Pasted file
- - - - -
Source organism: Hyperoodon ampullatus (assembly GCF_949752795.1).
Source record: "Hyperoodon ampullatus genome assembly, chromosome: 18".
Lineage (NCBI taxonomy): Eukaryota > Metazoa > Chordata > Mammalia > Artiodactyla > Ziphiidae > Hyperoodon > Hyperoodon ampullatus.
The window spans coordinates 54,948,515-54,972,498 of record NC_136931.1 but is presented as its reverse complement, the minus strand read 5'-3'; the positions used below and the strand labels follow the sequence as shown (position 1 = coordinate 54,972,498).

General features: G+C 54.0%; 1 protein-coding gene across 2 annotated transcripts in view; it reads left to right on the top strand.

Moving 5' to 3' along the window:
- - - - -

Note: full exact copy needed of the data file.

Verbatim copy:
Source organism: Hyperoodon ampullatus (assembly GCF_949752795.1).
Source record: "Hyperoodon ampullatus genome assembly, chromosome: 18".
Lineage (NCBI taxonomy): Eukaryota > Metazoa > Chordata > Mammalia > Artiodactyla > Ziphiidae > Hyperoodon > Hyperoodon ampullatus.
The window spans coordinates 54,948,515-54,972,498 of record NC_136931.1 but is presented as its reverse complement, the minus strand read 5'-3'; the positions used below and the strand labels follow the sequence as shown (position 1 = coordinate 54,972,498).

General features: G+C 54.0%; 1 protein-coding gene across 2 annotated transcripts in view; it reads left to right on the top strand.

Moving 5' to 3' along the window: